Wednesday, September 23, 2009

Is the sky falling? The reality of wage and hour lawsuits

chicken little

There is no doubt that wage and hour litigation is “the” hot topic in employment law. Dan Schwartz at the Connecticut Employment Law Blog has taken an empirical look at the number of wage and hour lawsuits filed and thinks that all of the hoopla might be a tad overblown. The numbers, however, only tell part of the story.

Federal courts classify their civil filings by type of case. Wage and hour lawsuits fall under the umbrella of “Labor” filings. The following breaks down “Labor” filings for the past five years, both in all federal courts and in Ohio’s two federal districts (courtesy of the Federal Court Management Statistics):

All Federal Districts

  Labor Cases Total Filings %
2008 16,788 349,969 4.80%
2007 18,674 335,655 5.56%
2006 16,659 335,868 4.96%
2005 18,322 330,721 5.54%
2004 18,330 358,983 5.11%

Ohio’s Federal Courts

  Labor Cases Total Filings %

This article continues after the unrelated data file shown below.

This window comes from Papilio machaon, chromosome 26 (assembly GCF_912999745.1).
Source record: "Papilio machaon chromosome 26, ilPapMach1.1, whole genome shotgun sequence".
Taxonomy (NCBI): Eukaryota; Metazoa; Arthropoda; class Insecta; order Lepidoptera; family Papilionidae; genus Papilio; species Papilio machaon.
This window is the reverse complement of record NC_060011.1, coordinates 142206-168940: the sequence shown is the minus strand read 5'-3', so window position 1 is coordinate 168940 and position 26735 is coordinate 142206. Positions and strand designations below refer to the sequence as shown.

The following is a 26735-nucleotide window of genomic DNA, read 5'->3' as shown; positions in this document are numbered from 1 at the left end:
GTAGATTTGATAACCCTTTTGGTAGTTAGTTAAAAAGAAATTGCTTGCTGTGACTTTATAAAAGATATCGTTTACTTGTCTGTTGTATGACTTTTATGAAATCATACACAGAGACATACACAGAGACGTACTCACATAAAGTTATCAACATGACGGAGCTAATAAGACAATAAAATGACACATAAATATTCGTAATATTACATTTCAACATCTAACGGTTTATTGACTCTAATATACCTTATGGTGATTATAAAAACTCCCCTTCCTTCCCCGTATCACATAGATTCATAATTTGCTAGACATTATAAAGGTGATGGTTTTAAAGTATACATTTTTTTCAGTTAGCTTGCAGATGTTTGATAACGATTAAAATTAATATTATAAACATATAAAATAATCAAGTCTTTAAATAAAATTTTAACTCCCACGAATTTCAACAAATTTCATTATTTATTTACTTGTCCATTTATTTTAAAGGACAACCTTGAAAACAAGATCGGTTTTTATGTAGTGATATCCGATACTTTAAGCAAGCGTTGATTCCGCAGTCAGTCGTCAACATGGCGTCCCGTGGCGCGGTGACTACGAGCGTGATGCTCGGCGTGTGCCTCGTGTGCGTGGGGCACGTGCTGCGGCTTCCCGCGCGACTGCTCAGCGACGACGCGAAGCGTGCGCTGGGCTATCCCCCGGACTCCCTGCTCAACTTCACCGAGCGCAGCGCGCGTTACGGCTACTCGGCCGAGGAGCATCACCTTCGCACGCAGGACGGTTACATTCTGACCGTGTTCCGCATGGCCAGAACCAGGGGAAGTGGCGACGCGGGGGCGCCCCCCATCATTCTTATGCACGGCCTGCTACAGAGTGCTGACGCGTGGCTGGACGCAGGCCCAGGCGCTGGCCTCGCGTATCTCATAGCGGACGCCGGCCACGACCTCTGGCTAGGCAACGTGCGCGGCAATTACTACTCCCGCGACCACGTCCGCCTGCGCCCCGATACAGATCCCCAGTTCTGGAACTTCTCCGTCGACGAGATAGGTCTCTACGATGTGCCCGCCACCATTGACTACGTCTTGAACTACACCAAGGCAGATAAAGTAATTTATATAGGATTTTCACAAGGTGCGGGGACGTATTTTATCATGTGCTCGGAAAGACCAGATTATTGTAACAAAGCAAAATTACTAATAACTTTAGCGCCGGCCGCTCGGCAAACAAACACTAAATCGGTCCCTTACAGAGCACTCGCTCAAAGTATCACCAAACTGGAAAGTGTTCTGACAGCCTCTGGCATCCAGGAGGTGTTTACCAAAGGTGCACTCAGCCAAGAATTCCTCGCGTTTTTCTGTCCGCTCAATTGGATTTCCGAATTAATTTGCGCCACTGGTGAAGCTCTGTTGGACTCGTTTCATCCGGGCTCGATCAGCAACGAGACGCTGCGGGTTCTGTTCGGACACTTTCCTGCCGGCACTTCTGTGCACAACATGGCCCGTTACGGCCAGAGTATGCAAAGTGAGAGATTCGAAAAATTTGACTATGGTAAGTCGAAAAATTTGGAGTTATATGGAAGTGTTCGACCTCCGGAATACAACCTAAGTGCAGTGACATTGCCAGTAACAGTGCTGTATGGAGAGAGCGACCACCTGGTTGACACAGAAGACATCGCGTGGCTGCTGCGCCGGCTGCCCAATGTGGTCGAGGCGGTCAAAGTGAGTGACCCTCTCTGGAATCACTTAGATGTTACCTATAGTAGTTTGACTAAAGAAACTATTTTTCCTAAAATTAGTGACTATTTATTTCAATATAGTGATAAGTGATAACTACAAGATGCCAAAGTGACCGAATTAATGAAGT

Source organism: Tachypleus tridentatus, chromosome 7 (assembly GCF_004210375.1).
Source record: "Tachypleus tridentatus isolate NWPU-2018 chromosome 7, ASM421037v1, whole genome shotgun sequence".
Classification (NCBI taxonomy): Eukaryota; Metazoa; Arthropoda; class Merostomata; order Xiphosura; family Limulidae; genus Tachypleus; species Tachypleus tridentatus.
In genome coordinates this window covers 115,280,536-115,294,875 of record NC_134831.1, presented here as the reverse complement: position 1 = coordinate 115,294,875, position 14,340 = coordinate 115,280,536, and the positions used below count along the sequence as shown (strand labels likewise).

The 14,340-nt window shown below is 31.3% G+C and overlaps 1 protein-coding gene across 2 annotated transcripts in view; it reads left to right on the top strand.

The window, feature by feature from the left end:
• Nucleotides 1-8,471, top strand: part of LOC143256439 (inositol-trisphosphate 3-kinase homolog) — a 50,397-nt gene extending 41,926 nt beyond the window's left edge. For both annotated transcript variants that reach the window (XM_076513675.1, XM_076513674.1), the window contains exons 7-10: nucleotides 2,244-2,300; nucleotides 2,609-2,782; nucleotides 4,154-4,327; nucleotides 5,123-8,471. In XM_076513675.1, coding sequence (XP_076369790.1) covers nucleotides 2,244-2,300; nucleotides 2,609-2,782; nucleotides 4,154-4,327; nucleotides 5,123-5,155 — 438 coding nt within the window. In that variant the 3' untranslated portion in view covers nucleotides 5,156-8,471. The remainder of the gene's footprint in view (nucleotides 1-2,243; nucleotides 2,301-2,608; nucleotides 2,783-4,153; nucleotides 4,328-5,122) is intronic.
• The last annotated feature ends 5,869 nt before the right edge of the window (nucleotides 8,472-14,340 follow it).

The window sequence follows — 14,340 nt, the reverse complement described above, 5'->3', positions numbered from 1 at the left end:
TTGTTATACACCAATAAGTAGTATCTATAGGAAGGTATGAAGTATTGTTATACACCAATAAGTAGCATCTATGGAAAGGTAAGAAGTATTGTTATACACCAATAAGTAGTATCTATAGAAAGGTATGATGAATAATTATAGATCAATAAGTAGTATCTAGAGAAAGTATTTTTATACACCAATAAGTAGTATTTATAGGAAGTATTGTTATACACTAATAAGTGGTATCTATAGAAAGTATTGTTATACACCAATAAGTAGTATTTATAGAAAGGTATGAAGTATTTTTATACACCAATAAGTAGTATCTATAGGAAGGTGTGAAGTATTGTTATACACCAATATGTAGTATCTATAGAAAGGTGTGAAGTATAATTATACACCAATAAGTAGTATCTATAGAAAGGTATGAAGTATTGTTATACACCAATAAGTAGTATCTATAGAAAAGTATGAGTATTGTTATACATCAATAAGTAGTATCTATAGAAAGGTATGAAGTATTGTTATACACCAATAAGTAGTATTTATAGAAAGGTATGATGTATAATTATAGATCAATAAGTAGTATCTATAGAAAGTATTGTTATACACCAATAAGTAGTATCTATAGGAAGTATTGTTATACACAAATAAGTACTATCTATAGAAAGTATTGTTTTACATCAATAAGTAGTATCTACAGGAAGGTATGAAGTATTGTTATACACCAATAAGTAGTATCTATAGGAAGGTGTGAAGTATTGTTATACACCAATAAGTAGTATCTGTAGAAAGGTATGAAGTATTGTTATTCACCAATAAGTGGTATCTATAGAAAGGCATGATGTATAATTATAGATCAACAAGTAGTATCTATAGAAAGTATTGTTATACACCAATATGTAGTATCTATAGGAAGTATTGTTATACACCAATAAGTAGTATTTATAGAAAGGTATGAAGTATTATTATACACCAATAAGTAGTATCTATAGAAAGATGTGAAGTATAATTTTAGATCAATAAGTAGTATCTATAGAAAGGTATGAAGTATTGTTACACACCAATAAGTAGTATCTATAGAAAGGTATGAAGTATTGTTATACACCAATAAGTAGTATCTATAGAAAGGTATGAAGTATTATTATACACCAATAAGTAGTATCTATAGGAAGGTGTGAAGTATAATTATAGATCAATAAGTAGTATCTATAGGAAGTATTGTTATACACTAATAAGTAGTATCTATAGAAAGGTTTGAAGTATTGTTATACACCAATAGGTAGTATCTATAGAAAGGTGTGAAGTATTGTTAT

2008 566 8,225 6.88%
2007 583 8,910 6.54%
2006 614 8,285 7.41%
2005 946 12,077 7.83%
2004 765 13,908 5.50%

As you can see, the total number of cases and percentage of overall cases was was down nationwide in 2008, but steady in Ohio. Moreover, Ohio’s federal courts have a higher percentage of wage and hour cases than the national average.

The danger posed by wage and hour lawsuits, however, isn’t in the number of cases filed. The danger is that most wage and hour cases are filed as class or collective actions, which prove to be very costly and carry with them enormous exposure for employers. You are naive if you don’t think that every plaintiffs attorney asks about wage and hour practices as part of their client intake. Additionally, the Department of Labor just announced the hiring of 250 new wage and hour investigators. Every employer is a target because no employer does wage and hour perfectly. And, even the tiniest slip can lead to a multi-million dollar claim. Do you need a better reason to get a handle on your wage and hour practices sooner rather than later?

Presented by Kohrman Jackson & Krantz, with offices in Cleveland and Columbus. For more information, contact Jon Hyman, a partner in our Labor & Employment group, at (216) 736-7226 or

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